Aldine Press  

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Train wreck at Montparnasse (October 22, 1895) by Studio Lévy and Sons.
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Train wreck at Montparnasse (October 22, 1895) by Studio Lévy and Sons.

Aldine Press was the printing office started by Aldus Manutius in 1494 in Venice, from which were issued the celebrated Aldine editions of the classics of the time. The Aldine Press is famous in the history of typography, among other things, for the introduction of italics. The press was the first to issue printed books in the small octavo size, similar to that of a modern paperback, and like that intended for portability and ease of reading. The press issued 127 editions during the lifetime of Aldus. The press was continued after Aldus’s death in 1515 by his wife and her father until his son Paolo (1512–1574) took over. His grandson Aldo then ran the firm until his death in 1597. Due to the firm's commercial success many pirated editions were also produced in Lyons and elsewhere. Today, antique books printed by the Aldine Press in Venice are referred to as Aldines.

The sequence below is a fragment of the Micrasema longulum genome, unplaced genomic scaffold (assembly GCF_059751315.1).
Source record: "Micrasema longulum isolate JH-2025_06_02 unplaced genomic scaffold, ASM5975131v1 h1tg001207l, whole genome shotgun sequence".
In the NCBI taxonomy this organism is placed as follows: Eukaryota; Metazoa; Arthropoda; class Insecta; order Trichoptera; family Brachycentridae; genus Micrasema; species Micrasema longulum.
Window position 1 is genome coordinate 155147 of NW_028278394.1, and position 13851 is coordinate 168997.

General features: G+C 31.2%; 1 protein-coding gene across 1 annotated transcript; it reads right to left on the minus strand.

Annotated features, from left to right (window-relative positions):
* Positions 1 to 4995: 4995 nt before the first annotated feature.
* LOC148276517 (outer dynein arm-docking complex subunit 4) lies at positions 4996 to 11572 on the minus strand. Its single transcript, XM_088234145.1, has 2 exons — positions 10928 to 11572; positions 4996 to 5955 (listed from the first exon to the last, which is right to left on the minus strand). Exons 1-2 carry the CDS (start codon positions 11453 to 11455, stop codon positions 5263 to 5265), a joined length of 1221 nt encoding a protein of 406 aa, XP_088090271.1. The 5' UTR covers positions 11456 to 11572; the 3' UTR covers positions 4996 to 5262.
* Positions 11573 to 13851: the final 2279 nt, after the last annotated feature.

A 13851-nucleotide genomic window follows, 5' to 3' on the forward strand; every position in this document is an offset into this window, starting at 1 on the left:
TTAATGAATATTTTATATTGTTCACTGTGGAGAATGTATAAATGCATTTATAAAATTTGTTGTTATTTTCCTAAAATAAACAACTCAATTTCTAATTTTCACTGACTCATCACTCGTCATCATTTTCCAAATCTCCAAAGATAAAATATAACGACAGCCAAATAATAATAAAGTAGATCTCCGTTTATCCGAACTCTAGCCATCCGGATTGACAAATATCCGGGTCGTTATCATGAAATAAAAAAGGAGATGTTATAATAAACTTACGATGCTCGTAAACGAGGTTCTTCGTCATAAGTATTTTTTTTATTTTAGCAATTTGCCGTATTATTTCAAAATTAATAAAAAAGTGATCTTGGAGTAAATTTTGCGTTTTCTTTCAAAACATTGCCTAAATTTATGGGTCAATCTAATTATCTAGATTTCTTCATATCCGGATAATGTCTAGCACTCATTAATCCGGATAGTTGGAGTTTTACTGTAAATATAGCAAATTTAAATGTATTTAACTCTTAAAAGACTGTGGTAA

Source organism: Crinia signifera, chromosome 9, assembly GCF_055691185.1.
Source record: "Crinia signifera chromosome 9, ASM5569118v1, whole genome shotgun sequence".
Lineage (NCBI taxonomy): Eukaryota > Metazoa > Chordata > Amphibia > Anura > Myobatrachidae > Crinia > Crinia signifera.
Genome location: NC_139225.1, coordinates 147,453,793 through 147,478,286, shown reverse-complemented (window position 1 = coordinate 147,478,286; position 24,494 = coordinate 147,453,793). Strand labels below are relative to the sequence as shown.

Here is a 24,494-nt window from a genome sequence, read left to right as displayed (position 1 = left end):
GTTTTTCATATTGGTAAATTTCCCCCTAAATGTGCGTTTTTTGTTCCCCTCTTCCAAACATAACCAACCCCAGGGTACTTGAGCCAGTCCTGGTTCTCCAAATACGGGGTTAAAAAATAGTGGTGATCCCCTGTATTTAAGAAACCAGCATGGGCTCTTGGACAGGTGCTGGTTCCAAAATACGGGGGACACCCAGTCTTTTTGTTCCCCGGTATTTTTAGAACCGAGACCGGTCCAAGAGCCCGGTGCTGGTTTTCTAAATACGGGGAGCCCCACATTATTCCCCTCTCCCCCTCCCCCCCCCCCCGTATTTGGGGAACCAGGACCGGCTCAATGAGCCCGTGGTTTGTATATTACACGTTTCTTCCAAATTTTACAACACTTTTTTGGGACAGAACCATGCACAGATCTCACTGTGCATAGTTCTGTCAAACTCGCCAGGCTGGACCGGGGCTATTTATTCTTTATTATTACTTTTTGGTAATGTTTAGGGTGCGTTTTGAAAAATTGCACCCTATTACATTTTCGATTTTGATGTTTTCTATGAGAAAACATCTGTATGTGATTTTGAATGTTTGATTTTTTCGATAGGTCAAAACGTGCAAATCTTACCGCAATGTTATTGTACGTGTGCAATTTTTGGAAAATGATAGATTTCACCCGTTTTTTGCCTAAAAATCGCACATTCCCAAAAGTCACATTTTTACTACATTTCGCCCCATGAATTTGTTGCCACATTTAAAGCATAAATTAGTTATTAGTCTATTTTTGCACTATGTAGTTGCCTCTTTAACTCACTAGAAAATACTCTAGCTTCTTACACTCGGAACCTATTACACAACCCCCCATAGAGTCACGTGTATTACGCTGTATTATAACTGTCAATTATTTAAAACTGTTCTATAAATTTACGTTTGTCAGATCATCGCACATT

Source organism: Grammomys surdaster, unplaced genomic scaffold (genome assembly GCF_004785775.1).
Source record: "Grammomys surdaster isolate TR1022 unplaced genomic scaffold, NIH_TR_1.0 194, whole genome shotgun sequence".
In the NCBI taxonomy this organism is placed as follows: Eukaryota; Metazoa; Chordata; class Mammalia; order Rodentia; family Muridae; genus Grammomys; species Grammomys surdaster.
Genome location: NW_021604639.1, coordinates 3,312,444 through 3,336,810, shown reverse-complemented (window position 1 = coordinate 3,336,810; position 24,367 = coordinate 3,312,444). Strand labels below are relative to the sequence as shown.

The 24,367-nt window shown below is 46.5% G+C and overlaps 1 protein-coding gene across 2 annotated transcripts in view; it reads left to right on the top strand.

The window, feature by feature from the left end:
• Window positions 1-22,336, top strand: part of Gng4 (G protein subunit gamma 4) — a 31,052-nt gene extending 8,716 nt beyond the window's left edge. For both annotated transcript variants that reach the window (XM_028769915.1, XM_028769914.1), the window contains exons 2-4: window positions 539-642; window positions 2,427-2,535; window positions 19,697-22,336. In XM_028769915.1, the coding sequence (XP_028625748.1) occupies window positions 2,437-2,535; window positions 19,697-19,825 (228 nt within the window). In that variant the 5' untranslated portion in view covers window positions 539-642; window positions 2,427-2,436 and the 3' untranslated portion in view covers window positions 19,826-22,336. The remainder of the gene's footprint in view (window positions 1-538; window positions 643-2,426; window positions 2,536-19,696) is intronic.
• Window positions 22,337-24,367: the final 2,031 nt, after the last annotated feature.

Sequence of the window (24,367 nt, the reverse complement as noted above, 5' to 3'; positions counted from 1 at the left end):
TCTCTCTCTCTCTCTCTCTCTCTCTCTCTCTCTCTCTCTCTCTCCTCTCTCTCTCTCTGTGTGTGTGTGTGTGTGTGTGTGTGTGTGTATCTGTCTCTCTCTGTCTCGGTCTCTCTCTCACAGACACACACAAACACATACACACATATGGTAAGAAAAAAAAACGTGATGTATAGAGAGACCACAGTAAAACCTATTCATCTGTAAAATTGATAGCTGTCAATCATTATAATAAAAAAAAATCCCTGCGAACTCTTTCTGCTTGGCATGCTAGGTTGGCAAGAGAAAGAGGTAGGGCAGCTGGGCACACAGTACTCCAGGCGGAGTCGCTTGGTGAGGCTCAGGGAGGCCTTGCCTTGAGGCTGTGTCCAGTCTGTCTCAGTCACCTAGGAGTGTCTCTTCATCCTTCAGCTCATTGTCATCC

Selected Aldine editions




Unless indicated otherwise, the text in this article is either based on Wikipedia article "Aldine Press" or another language Wikipedia page thereof used under the terms of the GNU Free Documentation License; or on original research by Jahsonic and friends. See Art and Popular Culture's copyright notice.

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